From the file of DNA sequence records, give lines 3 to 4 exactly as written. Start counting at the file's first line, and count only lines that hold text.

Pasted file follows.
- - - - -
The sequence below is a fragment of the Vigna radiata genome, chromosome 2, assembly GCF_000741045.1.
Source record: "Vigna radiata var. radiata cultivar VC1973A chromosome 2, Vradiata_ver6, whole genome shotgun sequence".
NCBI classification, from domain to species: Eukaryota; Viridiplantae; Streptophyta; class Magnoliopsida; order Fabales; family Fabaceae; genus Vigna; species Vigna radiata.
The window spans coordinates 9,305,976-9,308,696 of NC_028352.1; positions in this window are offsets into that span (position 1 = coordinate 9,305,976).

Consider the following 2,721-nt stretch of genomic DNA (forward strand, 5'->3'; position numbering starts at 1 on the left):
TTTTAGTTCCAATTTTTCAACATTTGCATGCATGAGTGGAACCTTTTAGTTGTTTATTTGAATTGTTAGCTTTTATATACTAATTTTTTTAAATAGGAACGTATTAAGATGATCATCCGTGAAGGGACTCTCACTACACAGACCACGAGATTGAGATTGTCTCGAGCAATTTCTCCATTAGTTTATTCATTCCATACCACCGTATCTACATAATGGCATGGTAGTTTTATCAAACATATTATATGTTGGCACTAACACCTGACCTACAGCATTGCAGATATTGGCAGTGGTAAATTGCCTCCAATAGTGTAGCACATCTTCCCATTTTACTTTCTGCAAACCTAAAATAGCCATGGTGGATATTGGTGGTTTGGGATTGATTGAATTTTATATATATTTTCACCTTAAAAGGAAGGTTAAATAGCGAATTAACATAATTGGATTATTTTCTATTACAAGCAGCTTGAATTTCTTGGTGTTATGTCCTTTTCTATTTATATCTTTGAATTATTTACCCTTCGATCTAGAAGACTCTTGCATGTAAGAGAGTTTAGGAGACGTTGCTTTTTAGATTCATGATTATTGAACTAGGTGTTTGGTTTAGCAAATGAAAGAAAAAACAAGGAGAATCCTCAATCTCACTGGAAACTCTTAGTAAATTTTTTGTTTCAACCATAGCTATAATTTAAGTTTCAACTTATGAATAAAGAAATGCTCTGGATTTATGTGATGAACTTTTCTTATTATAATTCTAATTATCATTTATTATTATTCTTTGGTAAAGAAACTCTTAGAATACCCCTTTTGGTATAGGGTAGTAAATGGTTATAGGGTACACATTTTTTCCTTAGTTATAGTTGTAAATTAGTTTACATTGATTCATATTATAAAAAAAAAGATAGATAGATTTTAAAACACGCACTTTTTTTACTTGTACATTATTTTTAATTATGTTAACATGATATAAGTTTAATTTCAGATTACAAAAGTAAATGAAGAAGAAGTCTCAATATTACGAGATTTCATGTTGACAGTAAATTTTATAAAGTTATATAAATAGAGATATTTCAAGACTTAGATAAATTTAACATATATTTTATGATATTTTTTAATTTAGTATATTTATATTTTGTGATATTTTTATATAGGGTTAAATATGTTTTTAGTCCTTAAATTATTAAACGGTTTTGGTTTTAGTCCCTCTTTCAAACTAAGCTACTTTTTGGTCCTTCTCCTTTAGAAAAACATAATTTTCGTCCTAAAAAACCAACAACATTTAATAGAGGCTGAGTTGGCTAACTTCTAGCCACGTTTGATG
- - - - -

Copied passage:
NCBI classification, from domain to species: Eukaryota; Viridiplantae; Streptophyta; class Magnoliopsida; order Fabales; family Fabaceae; genus Vigna; species Vigna radiata.
The window spans coordinates 9,305,976-9,308,696 of NC_028352.1; positions in this window are offsets into that span (position 1 = coordinate 9,305,976).